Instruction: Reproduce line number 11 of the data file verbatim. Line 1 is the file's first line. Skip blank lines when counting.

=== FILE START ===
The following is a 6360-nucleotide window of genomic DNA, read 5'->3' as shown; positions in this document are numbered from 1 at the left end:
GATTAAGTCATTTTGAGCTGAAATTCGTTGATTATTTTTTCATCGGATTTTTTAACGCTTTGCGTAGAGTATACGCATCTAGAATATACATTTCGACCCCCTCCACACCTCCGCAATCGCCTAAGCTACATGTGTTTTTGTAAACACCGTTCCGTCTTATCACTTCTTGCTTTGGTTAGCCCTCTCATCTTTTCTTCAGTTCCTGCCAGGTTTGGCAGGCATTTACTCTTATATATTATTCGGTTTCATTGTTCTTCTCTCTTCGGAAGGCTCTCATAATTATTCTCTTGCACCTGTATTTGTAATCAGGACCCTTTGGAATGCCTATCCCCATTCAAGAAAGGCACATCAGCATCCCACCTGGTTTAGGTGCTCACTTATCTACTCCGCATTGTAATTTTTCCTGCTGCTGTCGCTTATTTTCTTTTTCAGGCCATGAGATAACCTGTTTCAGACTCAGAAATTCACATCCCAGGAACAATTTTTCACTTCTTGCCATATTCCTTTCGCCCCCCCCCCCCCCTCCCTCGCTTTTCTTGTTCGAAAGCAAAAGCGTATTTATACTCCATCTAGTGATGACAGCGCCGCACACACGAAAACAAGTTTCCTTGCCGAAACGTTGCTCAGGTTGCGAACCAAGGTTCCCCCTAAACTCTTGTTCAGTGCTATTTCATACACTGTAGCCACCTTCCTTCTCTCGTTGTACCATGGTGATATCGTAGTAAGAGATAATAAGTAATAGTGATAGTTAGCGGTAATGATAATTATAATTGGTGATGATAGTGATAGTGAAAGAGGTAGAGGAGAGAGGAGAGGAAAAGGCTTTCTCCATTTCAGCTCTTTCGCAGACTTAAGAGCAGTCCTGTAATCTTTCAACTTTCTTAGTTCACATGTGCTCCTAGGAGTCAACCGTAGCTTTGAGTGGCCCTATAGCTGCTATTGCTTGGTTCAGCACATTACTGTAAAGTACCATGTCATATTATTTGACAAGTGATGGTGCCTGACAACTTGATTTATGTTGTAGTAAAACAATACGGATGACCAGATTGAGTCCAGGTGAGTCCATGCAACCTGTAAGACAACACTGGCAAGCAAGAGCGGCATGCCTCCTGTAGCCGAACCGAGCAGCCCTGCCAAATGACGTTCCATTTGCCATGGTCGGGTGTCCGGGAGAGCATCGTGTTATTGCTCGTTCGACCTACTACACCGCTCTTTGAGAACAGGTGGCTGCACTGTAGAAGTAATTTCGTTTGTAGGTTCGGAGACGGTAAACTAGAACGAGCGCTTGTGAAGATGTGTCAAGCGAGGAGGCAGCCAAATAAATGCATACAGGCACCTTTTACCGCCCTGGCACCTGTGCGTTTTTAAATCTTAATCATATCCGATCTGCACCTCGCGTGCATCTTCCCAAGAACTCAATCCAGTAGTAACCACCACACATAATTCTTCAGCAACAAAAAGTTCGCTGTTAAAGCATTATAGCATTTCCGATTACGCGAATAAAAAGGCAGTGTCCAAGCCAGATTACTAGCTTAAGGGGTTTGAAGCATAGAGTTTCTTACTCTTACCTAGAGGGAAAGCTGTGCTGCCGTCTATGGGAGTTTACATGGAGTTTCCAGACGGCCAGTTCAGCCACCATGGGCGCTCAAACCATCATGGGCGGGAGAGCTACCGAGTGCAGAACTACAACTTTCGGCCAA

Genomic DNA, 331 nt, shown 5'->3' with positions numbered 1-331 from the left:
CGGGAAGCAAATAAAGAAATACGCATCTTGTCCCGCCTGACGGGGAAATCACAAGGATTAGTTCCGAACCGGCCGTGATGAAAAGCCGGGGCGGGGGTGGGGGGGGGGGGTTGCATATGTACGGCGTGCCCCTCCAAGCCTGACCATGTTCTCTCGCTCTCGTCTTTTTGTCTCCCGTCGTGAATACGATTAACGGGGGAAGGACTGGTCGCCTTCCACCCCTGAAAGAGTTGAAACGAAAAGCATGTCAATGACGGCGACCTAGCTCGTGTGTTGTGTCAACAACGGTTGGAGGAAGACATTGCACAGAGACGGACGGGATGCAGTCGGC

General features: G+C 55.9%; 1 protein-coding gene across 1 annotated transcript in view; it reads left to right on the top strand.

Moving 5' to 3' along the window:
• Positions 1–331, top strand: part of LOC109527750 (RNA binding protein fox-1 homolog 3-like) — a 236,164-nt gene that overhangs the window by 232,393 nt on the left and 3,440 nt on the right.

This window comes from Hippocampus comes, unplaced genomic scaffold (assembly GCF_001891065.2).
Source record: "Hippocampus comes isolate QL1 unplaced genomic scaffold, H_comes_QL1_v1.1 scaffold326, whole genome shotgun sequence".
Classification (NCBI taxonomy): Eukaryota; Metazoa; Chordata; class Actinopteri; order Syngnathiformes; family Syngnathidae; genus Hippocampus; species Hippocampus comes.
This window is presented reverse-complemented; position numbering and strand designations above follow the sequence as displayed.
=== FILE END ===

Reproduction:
This window is presented reverse-complemented; position numbering and strand designations above follow the sequence as displayed.